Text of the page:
No half-measures in banning smoking, says tobacconist

James O’Doherty visits Sol Levy, tobacconist of choice for the university’s former Vice-Chancellor Sol Levy Tobacconist – James O’Doherty Evelyn Platus, manager and fourth generation proprietor at Sol Levy tobacconist on George St, thinks the smoking ban at Sydney University hasn’t gone far enough. At least, she thinks the administration should stick to its guns.…

James O’Doherty visits Sol Levy, tobacconist of choice for the university’s former Vice-Chancellor

Sol Levy Tobacconist – James O’Doherty

Evelyn Platus, manager and fourth generation proprietor at Sol Levy tobacconist on George St, thinks the smoking ban at Sydney University hasn’t gone far enough.
At least, she thinks the administration should stick to its guns.
“They either approve of it or they don’t approve of it,” she told Honi Soit. “I’m amazed that you’re allowed to smoke anywhere in Sydney University. “One of the biggest proponents against smoking is employed by the university,” she said.

That man is Simon Chapman, a Professor of Public Health at the university. Professor Chapman’s work against the brown leaf includes a proposal to limit cigarettes smoked per day through a licensing system, effectively giving smokers a quota of cigarettes available to them per day.

Professor Chapman’s license system is a hard-hitting alternative to the oft-maligned plain packaging legislation, which will dress tobacco packaging in a drab olive grey by December of this year.
At Sol Levy, a tobacconist that has remained unchanged since 1962, the concept of plain packaging is not relished, and for obvious reasons. But Ms Platus doesn’t think the benefits will outweigh the costs to tobacconists, news agencies, and convenience stores.

“The only people this will affect are the retailers,” Ms Platus said.

Plain packaging laws could be interpreted as having the intention to wean an aesthetically-motivated public off the ‘cool factor’ of smoking, but Ms Platus thinks this intention is moot.
“It won’t stop people, or young people, from taking up smoking,” she said.

“It’s the act of smoking that’s cool, not the packet sticking out of your pocket.

“It will just make it harder for customers to find what they want in the store, and they’ll have to be more vigilant to find what they’re after.”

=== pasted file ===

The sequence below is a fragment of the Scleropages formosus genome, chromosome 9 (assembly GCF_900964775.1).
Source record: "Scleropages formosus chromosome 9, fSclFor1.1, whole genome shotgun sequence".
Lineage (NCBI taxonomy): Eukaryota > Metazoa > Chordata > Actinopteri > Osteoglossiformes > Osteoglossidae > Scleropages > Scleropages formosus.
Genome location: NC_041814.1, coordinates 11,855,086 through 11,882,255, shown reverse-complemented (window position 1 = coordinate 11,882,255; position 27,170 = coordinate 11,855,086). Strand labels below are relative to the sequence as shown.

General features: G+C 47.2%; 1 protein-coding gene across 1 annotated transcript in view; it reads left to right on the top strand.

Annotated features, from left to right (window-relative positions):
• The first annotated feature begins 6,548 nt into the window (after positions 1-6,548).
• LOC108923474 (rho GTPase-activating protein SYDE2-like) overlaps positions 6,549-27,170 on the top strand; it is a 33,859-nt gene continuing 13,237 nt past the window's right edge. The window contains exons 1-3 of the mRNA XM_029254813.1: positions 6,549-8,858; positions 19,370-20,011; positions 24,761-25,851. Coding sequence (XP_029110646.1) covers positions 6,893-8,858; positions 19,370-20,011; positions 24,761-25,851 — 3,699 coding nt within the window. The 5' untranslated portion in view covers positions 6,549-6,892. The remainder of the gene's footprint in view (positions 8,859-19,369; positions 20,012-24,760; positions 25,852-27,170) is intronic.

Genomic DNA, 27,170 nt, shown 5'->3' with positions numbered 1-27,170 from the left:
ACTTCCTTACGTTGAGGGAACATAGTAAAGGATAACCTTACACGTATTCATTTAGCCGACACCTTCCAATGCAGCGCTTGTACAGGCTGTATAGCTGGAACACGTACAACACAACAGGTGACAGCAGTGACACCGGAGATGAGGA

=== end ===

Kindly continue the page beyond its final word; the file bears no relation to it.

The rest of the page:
Public perception about tobacco is a far cry from when the University of Sydney’s own Gavin Brown would puff away at a cigar in the Vice-Chancellor’s garden in the afternoon sun.

For 12 years, Professor Brown sat in the university’s Vice-Chancellor chair, and under his reign, it is arguable no smoking ban would have been considered.

Professor Brown, Ms Platus said, was an avid fan of the cigar. She would know: it’s said Sol Levy used to be his retailer of choice. But it’s been 16 years since Professor Brown was VC, and four since he passed away. The name is almost a faint memory to Ms Platus.

Fast forward to 2012 and public derision of smoking is at fever pitch. Unfortunate, says the proprietor of the oldest and most iconic tobacconist in Sydney.

“Everything that happens to you after you tick the box [admitting exposure to tobacco smoke] is lumped into the smoking category, and it’s not entirely correct.”
“Anything to excess is a health issue, but is it a public health issue?”
She hesitates: “No.”

“They’ve made people cut down a lot, so they’ve cut down on excessive smoking, which is not a bad thing, but there’s so much else out there that does so much more damage than a person choosing to puff on a cigarette, a cigar, or smoke a pipe. It’s less danger to the public than many things out there.”

She goes on to point out that smokers don’t get more aggressive, more dangerous, or more erratic with every puff.

Smokers don’t wander aimlessly onto the road, she said, or start random fights and throw indiscriminate punches.

“I think it’s about time they moved off tobacco and moved on to things creating more of an issue than smoking.”

Twitter: @jmodoh

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